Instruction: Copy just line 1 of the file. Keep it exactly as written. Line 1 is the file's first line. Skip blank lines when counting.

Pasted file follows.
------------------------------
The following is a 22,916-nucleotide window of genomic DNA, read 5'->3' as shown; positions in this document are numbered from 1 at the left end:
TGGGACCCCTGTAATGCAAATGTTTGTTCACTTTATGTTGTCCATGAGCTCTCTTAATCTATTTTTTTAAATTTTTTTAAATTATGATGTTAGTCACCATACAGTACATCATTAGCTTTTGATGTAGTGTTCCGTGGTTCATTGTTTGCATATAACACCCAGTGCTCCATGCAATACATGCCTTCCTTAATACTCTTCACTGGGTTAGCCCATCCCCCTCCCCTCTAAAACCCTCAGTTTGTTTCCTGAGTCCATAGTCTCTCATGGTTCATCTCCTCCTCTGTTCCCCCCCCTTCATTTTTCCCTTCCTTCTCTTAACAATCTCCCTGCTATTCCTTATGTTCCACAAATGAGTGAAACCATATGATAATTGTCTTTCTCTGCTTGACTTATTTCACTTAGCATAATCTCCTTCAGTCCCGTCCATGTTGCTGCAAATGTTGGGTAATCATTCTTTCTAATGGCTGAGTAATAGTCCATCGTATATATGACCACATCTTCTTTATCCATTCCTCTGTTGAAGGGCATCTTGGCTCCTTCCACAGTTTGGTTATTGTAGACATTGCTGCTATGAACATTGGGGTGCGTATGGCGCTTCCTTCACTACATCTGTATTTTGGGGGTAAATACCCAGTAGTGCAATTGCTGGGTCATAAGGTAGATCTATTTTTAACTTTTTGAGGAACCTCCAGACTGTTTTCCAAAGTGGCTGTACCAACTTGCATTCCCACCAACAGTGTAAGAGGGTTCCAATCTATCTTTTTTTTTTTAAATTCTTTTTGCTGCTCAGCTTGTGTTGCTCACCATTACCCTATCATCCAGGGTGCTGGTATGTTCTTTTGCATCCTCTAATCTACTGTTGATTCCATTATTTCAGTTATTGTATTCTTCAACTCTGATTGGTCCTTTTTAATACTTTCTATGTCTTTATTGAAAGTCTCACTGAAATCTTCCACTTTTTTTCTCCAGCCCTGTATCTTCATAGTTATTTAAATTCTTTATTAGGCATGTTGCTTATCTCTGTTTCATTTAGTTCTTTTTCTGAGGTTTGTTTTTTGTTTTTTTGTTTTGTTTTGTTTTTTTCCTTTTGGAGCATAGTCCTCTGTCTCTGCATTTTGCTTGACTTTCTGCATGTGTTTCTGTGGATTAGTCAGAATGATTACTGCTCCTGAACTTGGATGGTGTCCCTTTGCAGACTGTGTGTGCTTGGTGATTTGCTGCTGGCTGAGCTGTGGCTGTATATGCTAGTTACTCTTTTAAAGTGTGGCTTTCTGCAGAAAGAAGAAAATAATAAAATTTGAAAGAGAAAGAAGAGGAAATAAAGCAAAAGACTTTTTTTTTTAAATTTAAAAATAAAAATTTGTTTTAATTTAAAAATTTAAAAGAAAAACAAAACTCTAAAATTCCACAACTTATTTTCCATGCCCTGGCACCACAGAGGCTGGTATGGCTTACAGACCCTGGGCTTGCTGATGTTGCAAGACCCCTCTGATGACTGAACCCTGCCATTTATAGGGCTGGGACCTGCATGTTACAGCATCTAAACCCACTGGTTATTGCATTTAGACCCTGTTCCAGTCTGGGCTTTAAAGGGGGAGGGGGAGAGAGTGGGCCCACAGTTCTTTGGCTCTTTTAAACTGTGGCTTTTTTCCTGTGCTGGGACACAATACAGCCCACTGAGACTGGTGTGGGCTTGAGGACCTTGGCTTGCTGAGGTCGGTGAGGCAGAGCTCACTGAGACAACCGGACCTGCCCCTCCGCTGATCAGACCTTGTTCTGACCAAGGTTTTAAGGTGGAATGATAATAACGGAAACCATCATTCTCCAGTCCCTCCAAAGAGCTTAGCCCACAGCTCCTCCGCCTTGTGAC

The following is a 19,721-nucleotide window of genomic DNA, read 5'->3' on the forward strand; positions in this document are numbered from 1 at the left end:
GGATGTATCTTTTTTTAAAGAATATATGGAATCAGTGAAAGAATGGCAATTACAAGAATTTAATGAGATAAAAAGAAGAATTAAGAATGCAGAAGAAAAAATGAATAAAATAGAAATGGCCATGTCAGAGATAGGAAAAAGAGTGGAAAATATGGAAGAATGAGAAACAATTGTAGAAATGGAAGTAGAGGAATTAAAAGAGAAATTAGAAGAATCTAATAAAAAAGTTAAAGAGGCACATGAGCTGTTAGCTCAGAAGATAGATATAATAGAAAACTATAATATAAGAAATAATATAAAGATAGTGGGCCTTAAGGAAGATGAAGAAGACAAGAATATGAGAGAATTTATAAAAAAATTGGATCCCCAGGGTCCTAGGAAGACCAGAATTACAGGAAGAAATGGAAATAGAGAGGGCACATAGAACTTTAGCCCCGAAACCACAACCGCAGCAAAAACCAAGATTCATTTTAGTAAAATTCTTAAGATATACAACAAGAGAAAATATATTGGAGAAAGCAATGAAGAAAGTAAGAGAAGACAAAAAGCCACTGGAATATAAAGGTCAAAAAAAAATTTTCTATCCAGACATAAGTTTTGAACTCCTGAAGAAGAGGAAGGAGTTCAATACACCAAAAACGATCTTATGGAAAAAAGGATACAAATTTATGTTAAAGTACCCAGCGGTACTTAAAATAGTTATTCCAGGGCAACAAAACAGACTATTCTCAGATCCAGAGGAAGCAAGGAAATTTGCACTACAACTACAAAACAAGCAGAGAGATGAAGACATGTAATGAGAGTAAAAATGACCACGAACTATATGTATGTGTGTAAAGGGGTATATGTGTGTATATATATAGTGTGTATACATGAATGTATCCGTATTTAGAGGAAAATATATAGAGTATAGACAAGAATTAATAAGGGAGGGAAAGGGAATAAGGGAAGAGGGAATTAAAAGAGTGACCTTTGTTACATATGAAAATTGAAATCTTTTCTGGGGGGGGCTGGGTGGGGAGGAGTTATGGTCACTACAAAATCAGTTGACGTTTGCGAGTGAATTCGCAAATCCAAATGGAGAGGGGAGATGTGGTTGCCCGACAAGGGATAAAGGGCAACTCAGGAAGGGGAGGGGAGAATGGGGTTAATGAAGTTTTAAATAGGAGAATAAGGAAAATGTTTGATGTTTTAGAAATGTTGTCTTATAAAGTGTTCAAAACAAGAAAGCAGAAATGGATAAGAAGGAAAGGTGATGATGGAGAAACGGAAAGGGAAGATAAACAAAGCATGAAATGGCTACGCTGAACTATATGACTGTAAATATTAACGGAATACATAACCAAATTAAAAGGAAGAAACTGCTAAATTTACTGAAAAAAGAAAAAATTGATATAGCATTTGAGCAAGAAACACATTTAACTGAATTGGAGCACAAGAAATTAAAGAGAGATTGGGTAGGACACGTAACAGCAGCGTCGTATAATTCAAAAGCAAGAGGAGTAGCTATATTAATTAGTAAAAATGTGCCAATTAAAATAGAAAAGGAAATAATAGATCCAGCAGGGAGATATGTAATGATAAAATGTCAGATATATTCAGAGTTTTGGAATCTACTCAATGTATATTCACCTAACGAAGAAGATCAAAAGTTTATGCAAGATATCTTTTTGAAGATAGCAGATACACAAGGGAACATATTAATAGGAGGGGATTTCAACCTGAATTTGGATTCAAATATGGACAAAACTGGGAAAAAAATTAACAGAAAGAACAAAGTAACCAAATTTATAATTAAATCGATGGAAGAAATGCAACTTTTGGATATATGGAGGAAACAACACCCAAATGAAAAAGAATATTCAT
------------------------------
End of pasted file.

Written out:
The following is a 22,916-nucleotide window of genomic DNA, read 5'->3' as shown; positions in this document are numbered from 1 at the left end: